Langdon did, however, find success playing overseas, where he continued his winning ways. Langdon bounced around Europe for a while. His first stop was with Benetton Treviso in 2002-03, where he averaged 15.9 ppg in Italian League play, winning the Italian League title, and then 14.8 ppg in Euroleague play. The next season he spent in Turkey with Efes Pilsen, where he led them to a TBL title and went on the average 14.6 ppg in the Euroleague. The following summer, he got a tryout with the Clippers, but feeling like he wasn't given a chance, Langdon headed back to Europe, where he signed with Dynamo Moscow. There, his team failed to qualify for the Euroleague, but they did reach the ULEB, where Langdon averaged 14.4 ppg.

During the 2005-06 season, Langdon decided to head across town to play for Russian powerhouse CSKA Moscow (a team whose biggest supporter is none other than Vladmir Putin). Langdon has been with CSKA since, and recently signed a contract that will keep him there through at least 2009-10. CSKA would win three Russian championships over the next three years, as well as two Euroleague titles ('06 and most recently '08, and they lost in the '07 finals). He was named to the all-Euroleague second team in 2005-06, was a first-team selection in 2006-07 and 2007-08, and won Finals MVP in CSKA's championship run last season. Next year, he will team up with Terrence Morris from Maryland, Erazom Lorbek from Michigan State, and JR Holden from Bucknell (Side Note: Holden actually pulled a Becky Hammon and is currently on the Russian national team).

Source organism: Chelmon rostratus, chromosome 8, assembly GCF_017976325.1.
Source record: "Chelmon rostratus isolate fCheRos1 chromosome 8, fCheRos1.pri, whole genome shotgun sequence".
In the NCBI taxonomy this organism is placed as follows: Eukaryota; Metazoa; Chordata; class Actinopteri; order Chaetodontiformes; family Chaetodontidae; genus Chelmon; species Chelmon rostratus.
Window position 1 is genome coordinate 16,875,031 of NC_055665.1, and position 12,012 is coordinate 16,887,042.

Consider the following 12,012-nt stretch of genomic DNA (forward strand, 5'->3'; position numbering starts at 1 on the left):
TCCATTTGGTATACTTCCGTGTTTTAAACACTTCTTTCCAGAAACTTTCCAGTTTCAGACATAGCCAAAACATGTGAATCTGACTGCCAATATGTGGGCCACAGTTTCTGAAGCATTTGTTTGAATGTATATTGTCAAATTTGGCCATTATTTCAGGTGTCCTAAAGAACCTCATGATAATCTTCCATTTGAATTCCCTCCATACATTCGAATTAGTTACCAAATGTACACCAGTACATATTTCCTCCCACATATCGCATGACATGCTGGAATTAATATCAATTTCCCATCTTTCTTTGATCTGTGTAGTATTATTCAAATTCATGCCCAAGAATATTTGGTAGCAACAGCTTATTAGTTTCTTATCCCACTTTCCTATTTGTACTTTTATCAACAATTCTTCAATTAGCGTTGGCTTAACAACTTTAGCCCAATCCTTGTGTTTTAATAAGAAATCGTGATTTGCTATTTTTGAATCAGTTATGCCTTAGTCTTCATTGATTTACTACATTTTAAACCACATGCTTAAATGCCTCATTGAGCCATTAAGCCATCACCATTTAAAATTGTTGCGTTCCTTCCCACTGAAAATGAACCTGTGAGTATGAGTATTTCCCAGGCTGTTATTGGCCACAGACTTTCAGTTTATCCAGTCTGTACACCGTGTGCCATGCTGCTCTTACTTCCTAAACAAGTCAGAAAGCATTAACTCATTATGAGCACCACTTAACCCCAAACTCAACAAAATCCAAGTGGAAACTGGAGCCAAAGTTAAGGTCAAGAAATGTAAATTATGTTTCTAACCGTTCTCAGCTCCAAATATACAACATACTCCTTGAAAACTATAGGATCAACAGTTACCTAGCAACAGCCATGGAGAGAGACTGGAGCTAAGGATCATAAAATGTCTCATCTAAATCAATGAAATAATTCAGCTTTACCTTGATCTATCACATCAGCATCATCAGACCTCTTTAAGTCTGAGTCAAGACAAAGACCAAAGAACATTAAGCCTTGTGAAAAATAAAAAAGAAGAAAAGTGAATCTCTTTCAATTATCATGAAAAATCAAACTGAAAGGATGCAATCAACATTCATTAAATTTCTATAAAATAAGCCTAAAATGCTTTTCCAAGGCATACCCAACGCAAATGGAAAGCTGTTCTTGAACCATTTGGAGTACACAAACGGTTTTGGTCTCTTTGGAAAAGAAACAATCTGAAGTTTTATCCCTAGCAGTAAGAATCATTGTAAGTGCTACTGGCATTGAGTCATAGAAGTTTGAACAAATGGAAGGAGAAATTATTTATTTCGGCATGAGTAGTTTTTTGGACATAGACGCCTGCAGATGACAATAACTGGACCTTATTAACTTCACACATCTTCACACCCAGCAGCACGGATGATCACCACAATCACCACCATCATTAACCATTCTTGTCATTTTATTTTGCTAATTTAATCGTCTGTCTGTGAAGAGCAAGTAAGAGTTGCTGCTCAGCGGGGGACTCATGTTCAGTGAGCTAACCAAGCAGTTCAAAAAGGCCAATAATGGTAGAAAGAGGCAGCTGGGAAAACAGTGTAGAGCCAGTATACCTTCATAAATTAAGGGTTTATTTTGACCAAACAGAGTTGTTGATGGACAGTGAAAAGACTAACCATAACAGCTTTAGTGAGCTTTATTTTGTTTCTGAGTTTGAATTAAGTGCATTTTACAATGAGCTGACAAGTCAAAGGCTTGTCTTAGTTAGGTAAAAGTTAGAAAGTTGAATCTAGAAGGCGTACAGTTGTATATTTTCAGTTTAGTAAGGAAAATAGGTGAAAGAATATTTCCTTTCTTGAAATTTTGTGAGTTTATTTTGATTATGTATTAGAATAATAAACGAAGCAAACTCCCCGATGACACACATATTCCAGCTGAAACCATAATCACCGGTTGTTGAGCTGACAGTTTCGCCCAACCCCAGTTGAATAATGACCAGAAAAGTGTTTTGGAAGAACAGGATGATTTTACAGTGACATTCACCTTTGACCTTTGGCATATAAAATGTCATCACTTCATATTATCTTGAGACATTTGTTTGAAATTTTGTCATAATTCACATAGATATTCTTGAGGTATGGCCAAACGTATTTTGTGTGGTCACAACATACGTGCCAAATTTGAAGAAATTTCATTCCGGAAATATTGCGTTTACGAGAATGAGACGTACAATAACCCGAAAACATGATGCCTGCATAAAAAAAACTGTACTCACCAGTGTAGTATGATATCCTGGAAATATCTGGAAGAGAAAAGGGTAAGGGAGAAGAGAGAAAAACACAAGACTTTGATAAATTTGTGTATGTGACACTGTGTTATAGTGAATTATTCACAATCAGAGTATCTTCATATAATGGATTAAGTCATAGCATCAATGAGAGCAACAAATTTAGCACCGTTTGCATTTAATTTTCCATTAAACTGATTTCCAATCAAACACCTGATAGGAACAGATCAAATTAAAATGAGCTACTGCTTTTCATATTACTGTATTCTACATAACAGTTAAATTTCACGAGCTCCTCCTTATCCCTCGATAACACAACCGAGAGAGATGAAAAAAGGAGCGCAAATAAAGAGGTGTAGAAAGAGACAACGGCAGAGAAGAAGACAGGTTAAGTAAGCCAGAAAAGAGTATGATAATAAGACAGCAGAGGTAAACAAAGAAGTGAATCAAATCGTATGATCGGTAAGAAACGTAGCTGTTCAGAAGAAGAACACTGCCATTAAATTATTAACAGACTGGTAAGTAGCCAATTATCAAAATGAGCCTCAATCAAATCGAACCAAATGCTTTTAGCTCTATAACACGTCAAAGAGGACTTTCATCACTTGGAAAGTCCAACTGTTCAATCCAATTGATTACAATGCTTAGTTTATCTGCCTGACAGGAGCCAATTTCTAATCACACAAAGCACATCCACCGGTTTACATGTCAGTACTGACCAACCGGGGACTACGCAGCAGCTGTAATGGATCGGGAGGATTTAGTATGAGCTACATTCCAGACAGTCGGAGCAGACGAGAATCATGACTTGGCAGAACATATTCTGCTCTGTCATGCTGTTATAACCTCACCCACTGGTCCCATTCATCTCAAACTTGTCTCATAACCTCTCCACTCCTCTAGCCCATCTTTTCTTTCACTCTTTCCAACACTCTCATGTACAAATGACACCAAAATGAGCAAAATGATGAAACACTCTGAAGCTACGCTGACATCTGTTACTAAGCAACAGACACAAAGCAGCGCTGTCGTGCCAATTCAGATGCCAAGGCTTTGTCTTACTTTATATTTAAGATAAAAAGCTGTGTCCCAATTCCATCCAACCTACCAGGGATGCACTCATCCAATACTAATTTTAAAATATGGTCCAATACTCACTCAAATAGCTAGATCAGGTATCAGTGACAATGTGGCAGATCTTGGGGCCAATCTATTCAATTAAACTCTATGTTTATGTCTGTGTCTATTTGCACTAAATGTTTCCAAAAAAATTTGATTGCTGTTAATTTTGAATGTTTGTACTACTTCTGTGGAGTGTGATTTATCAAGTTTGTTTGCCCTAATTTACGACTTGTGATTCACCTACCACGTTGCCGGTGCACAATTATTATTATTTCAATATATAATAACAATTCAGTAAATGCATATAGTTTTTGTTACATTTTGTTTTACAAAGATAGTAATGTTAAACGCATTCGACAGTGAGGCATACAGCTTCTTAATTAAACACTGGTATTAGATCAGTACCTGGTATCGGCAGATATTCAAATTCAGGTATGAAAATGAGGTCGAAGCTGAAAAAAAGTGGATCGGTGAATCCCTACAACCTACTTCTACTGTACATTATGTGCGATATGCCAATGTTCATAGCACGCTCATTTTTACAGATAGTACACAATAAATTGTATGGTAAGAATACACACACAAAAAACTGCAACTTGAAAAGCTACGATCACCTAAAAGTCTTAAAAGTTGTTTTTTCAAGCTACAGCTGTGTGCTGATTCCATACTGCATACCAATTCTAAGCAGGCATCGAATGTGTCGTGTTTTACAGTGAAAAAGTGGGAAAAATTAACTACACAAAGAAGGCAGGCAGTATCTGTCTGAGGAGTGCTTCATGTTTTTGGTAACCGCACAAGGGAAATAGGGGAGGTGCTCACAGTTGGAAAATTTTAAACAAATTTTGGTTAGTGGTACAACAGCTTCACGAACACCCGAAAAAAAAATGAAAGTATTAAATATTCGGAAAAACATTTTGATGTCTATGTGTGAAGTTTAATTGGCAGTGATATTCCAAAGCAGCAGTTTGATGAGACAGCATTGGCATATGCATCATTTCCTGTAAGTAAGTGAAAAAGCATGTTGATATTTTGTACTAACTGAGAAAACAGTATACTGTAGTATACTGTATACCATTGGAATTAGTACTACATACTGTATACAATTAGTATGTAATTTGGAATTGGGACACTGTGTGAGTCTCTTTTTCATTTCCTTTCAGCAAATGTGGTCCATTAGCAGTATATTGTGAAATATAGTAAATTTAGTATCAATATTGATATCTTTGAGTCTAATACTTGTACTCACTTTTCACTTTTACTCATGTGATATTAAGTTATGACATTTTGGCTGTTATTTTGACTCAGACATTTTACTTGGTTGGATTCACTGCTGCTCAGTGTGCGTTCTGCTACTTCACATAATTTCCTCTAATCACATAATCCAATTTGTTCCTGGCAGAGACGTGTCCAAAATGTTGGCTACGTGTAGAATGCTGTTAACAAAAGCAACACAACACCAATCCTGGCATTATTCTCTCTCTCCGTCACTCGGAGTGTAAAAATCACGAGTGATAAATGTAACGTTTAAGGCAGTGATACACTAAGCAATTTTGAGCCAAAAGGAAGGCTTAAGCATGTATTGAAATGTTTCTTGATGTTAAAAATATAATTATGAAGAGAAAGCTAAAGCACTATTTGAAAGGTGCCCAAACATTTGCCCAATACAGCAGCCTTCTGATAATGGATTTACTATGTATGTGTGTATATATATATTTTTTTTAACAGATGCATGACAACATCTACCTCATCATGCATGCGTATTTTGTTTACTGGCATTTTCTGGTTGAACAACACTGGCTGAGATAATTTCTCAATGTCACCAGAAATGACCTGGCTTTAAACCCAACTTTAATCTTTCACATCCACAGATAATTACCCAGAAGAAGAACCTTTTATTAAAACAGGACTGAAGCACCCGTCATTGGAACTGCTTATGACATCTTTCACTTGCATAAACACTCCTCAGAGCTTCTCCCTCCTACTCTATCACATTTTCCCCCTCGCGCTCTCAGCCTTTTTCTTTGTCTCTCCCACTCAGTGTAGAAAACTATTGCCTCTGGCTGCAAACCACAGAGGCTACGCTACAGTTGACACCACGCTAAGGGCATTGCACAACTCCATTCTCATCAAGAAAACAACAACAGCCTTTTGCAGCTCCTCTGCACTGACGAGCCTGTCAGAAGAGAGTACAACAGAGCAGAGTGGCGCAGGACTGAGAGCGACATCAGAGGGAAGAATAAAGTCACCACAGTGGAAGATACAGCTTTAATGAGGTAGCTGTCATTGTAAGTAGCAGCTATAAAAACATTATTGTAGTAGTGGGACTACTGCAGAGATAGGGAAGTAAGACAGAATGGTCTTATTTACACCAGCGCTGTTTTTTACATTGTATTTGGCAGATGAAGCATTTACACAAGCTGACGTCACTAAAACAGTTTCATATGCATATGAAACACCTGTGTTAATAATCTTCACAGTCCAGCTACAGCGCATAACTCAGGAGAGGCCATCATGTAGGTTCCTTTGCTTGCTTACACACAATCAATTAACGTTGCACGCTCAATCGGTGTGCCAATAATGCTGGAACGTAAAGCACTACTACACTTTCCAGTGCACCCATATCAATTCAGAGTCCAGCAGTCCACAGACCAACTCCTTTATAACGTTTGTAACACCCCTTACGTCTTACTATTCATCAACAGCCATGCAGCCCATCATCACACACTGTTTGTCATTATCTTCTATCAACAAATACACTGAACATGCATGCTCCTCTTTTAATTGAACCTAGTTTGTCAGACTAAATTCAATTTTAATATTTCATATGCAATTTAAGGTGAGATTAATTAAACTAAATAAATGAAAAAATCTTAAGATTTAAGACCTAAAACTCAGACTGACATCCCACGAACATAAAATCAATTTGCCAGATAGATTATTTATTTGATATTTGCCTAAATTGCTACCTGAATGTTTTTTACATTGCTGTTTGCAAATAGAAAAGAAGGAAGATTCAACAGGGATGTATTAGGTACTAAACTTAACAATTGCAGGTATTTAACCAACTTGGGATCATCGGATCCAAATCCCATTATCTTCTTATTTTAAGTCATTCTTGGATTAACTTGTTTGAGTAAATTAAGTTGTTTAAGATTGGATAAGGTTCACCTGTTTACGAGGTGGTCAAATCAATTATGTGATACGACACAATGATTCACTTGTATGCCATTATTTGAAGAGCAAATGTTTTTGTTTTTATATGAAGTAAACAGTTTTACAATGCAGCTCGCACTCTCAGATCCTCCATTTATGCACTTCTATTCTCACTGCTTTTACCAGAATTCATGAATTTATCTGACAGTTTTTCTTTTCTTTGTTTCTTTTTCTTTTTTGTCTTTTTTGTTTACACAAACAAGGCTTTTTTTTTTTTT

Continue reading...

Tuesday, August 19, 2008

Myles Brand, the $935,000 man

A lot of you out there might not know who Myles Brand is. Well, he is the President of the NCAA, which means he is the President, and public face, of college athletics. I've have argued many times on this blog that college athletes, especially those in revenue generating sports like basketball and football (which basically provide athletic departments with their budgets) should be compensated with more than just a scholarship, and I am about to do that again.

The reason I bring this back up is that last week, the NCAA released its annual financial disclosure forms for the 2007 year, an IRS requirement for tax-exempt organizations such as the NCAA (they are tax-exempt because they "keep sports as an integral part of the educational program and the athlete as an integral part of the student body"). In this document, they announce the salaries of some of the top NCAA officials. Nine make more than $275,000 a year, topped by Brand's $935,000, which is more than the president of any school that is an NCAA member and a 4% raise from 2006.

With our economy in the crapper, Fannie and Freddie following Bear's lead, job's flowing abroad, and the student-athlete continually taken advantage of, it only makes sense to give the guy who is best known for not implementing a BCS playoff a raise, right?

The NCAA, which lists 434 employees and $608 million in revenue (I am not sure how they get this number, because CBS pays around $545 million a year for the NCAA tournament), also paid just under $1 million for charter air travel and $18.6 million in attorney fees and a fund for former athletes after they were sued because some former athletes did not receive the full cost of their education. So clearly, the NCAA does not have a cash flow problem.

But the NCAA's exploitation of collegiate athletes is getting worse. CBS Sports now offers a fantasy football game with individual players names. In past years, Yahoo and the Sporting News have offered a type of fantasy game - Yahoo's game involved picking winners of top 25 games, where as at the Sporting News you picked team positions (i.e. Notre Dame's running backs). But this is the first time that a site has been able to use the names of the players, which I'm sure CBS paid a pretty penny for. So not only are these players having money made off of their jersey sales (I know the names aren't on the jerseys, but if you've bought a #50 UNC jersey in the last three years, I'll bet you're not getting it because Brian Bersticker wore it), the ticket sales to their games, and revenue from televised games, there is now money being made off of their names?